Tuesday, August 8, 2017

Mazda Confirms Compression Ignition Gasoline Engine; Calls It Skyactiv-X


Mazda has just announced the next phase of its long-term vision for technology development: “Sustainable Zoom-Zoom 2030.” And at the cornerstone is the confirmation of one of the most highly anticipated engine technology yet: gasoline compression ignition. Called Skyactiv-X, Mazda will debut this next-generation engine as early as 2019.

Continuing their efforts to perfect the internal combustion engine, Skyactiv-X is the world’s first commercial gasoline engine to use compression ignition. This proprietary engine combines the advantages of gasoline and diesel engines to achieve outstanding power, acceleration, and environmental performance.

Skyactiv-X overcomes the two common issues with gasoline compression ignition: maximizing the zone in which compression ignition is possible and achieving a seamless transition between compression ignition and spark ignition. by using a new combustion method called Spark Controlled Compression Ignition (SCCI). With this, Skyactiv-X achieves a seamless transition between compression ignition and spark ignition (the spark plug is a used as a control factor). Plus an added bonus is that it can run on 91 octane fuel just like the current Skyactiv-G engine.

Aside from compression ignition, Skyactiv-X will be fitted with a supercharger to deliver better engine response and torque. Mazda claims this next-generation engine will deliver 10-30 percent more power than the current Skyactiv-G engines while boosting efficiency by some 20-30 percent. The super lean fuel burn enables Skayctiv-X to equal or even exceed Mazda’s own Skyactiv-D diesel engine in fuel efficiency.

While Skyactiv-X forms the core of Mazda’s powertrain efforts, their long-term technology development doesn’t stop there.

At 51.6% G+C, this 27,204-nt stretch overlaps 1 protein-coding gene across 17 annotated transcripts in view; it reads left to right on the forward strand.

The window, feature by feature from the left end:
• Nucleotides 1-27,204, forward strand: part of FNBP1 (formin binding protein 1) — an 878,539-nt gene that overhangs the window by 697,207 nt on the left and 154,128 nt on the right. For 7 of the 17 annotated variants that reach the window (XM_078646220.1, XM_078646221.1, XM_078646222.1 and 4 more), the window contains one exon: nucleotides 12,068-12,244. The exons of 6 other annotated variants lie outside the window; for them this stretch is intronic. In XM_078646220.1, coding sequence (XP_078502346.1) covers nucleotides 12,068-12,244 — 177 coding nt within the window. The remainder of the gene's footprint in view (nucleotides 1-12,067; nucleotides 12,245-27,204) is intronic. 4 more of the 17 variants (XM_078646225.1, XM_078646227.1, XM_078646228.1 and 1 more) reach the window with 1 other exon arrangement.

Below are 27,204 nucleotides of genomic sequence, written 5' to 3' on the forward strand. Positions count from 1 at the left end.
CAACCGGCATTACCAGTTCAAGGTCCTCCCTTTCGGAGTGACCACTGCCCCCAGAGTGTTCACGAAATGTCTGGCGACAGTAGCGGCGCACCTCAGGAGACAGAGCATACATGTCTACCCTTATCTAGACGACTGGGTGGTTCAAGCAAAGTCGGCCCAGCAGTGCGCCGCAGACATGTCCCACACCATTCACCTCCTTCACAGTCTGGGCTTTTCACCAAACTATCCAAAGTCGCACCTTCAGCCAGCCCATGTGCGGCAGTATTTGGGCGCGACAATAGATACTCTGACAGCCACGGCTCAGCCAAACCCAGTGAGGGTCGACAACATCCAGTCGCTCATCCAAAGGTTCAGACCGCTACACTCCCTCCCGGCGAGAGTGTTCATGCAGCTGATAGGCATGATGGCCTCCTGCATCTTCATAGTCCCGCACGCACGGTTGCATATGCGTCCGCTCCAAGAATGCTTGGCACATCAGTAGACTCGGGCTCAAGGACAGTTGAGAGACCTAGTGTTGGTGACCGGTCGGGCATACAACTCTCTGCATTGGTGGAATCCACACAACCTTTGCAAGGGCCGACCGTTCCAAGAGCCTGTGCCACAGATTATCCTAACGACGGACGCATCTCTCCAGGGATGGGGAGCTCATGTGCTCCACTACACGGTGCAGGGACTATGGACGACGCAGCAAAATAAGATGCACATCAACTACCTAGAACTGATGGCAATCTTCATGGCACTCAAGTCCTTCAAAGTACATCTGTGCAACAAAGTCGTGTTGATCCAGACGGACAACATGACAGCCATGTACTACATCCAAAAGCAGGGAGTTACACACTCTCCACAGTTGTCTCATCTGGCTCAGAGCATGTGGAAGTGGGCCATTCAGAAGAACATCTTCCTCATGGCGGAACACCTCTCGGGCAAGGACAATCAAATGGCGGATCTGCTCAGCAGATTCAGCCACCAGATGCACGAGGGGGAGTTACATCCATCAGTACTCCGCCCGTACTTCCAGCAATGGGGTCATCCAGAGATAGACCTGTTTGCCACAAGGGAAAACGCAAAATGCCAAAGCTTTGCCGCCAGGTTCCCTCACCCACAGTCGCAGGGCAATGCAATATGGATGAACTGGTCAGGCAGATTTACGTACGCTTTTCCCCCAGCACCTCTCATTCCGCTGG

As indicated by their recent capital and technological alliance with Toyota, Mazda has also announced that starting 2019, the automaker will also introduce electric vehicles or electric vehicle drive technologies to certain markets around the world.

Mazda will also continue to refine its Jinba-Ittai philosophy further while also introducing more advanced safety technologies under the Mazda Proactive Safety philosophy. This includes the fitting of i-Activsense in more markets starting next year as well as the introduction of their own autonomous driving technology dubbed Mazda Co-Pilot. Said to pioneer in 2020 (standardization target is 2025), Mazda Co-Pilot will only take over from the driver during unexpected situations such as sudden loss of consciousness, as they have previously stated. In these cases, the car will override the driver, automatically contact emergency services, and drive safely to a more appropriate location.

Mazda is expected to show off the Skyactiv-X engine, which will initially be available in a displacement of 2.0 liters along with a concept version of the all-new Mazda3 by the 2017 Tokyo Motor Show in late October.

4 comments:

  1. Planning to have the all new cx 5 awd sport, hows the fc? Is it a guzzler? Does it perform well compared to the totl diesel variant?

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    1. AWD comes with 4 wheel replacement as maintenance. Increased complexity of the drive train may be costly when something fcks up. And engine tends to have more power lose due to transfer.

      hope youve taken that into account since youre asking for fuel economy. Alas good car.

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  2. Thanks for the info, what i really want is the diesel variant, but my budget is just below 2m, i own a 2016 montero sport, do u think their maintenance is more or less the same?

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  3. This comment has been removed by the author.

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